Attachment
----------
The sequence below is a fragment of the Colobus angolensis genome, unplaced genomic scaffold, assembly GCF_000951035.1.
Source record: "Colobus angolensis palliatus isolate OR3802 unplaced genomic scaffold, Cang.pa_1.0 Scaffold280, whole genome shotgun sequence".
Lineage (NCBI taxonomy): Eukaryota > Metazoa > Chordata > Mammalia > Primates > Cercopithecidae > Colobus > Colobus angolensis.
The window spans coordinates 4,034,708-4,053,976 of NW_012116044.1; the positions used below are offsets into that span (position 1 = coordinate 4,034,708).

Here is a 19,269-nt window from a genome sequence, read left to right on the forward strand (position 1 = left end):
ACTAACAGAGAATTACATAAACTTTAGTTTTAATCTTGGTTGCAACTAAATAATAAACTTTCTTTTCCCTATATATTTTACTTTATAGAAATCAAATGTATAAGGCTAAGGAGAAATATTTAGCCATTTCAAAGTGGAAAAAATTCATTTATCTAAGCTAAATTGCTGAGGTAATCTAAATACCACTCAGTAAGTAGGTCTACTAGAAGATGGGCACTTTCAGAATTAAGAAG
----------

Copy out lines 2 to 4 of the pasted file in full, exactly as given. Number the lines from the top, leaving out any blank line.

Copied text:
Source record: "Colobus angolensis palliatus isolate OR3802 unplaced genomic scaffold, Cang.pa_1.0 Scaffold280, whole genome shotgun sequence".
Lineage (NCBI taxonomy): Eukaryota > Metazoa > Chordata > Mammalia > Primates > Cercopithecidae > Colobus > Colobus angolensis.
The window spans coordinates 4,034,708-4,053,976 of NW_012116044.1; the positions used below are offsets into that span (position 1 = coordinate 4,034,708).